According to the Twentieth Century Atlas – Death Tolls the following sometimes contradictory estimates of deaths due to famine have been made by numerous sources:

  • 3,333,000 total non-deliberate famine deaths in the USSR (estimate by Rummel).
  • 3,100,000 – 3,200,000 in just the Ukraine in 1933 alone (estimate by Nove)
  • 4,400,000 in just the Ukraine between 1927-38 (estimate by Maksudov)
  • Total: 5,000,000 – 7000,000M in just the Ukraine (estimate by Mace)
  • 3,350,000 in USSR, 1933 (estimate by Osokin)
  • Total in USSR in 1932-33 alone: 4,000,000 – 5,000,000 in USSR (estimate by Wheatcraft)
  • Total in USSR in 1926-37 alone: 11,000,000 (estimate by Conquest)

It is important to note, that these figures do not include estimates of deliberate deaths by the regime during the famine / collectivisation era. Those deaths are often included in statistics related to the 5 Year Plans and the Great Terror. That said, Heidenrich is cited as identifying an additional 7,000,000 deliberate “kulak” deaths during this era.

To put this in context, another author, Rummel, is cited as claiming that, in addition to deaths by famine, during the entire Stalin period, the Soviet government was responsible for the deliberate deaths of 51,755,000 people. This is perhaps a “high estimate”. Most writers seem to suggest that the total was more like 20,000,000.



In 1928, Stalin faced three problems in the agricultural sector of the Soviet economy. These were:

1.            Production of food could not meet demand and urban areas were suffering food shortages.

2.            The industrialization program of the FIVE-YEAR PLANS could only be carried out if the USSR was able to import machinery from capitalist western nations. These machines would have to be paid for by the export of the one saleable item possessed by the USSR that the west wanted at the time… grain.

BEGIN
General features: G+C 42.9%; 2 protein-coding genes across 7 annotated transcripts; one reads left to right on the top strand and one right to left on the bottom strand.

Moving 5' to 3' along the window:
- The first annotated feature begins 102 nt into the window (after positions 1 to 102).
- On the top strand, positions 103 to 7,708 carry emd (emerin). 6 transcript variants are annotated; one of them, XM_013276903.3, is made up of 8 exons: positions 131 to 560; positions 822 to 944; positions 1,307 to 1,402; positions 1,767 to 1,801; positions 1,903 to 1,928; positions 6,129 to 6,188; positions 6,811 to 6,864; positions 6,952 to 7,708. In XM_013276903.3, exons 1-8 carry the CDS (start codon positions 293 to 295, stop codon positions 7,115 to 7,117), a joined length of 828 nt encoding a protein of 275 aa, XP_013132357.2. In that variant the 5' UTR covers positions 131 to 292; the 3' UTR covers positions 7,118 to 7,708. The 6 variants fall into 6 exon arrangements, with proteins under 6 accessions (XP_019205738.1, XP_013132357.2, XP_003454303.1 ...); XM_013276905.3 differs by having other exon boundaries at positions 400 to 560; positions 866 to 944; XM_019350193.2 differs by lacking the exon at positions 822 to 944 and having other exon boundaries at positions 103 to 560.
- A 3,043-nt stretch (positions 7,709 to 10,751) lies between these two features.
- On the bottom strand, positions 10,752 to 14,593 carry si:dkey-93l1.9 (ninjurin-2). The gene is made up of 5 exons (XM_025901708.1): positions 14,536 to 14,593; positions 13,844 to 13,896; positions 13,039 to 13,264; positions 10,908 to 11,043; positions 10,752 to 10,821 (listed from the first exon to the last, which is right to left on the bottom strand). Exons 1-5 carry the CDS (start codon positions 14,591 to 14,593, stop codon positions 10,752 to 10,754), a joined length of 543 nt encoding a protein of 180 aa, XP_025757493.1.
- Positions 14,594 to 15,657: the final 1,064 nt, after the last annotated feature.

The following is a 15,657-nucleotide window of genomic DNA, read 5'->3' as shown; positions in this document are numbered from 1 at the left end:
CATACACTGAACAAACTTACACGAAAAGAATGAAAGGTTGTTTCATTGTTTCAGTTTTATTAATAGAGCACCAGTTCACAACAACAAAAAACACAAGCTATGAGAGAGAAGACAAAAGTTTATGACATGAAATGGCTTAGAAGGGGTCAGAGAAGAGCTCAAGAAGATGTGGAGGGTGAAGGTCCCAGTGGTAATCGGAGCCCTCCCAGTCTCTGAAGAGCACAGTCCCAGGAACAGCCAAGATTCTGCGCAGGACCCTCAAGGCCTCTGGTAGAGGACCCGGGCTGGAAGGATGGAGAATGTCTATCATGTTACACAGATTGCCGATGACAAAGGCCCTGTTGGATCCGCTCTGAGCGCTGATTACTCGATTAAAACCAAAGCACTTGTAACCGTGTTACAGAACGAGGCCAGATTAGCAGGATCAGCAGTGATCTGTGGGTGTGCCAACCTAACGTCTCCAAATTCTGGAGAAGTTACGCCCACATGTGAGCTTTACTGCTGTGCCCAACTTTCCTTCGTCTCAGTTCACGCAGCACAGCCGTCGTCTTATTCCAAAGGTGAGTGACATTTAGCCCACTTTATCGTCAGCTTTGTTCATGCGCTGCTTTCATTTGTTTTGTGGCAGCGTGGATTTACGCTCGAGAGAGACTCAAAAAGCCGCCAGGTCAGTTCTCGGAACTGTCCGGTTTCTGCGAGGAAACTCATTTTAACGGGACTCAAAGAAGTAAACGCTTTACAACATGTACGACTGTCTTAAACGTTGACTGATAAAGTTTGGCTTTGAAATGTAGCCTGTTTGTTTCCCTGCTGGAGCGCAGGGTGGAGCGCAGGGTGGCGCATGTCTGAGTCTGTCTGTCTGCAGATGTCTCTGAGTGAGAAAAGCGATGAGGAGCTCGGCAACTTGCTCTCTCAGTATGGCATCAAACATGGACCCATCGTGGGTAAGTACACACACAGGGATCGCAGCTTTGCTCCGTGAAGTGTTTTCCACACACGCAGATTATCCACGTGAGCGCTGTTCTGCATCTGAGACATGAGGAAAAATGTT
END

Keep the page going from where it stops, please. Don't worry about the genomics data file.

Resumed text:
3.            The existence of small private capitalists with private holdings of land (Kulaks) in the farming sector was contrary to Communist ideology and Stalin was determined to stamp it out.

In order to resolve these problems Stalin introduced the policy of COLLECTIVIZATION of farms whereby small peasant holdings were joined together into larger (often communal) Soviet run farms. It was hoped that this policy would lead to greater agricultural output. In some senses, this was similar to the process of enclosure that took place in Britain during the Agricultural Revolution over a century earlier. In the place of small peasant holdings (the traditional form of Russian farming), two new types of large mechanised farms were introduced:

1.            The Sovkhozy or State Farm: These farms were extremely large and concentrated upon one specific crop or on livestock. The peasants on the State Farm were state employees (“public servants”) and were paid wages by the government. Each peasant family had a little land of their own on which they were allowed to grow its own crops. All housing was provided by the state.

2.            The Kolkhozy or Collective Farm: These farms were created by amalgamating a large number of private holdings the collective farms were jointly owned by its members. After the state had received its “quota”, the produce of the farms was shared out among the members according to their contribution to the farm.

Each collective was provided with a state owned Machine Tractor Station, which supplied and maintained machinery in exchange for a share of the crop.Opposition to the policy of Collectivisation came largely from the wealthier members of the peasantry, the Kulaks.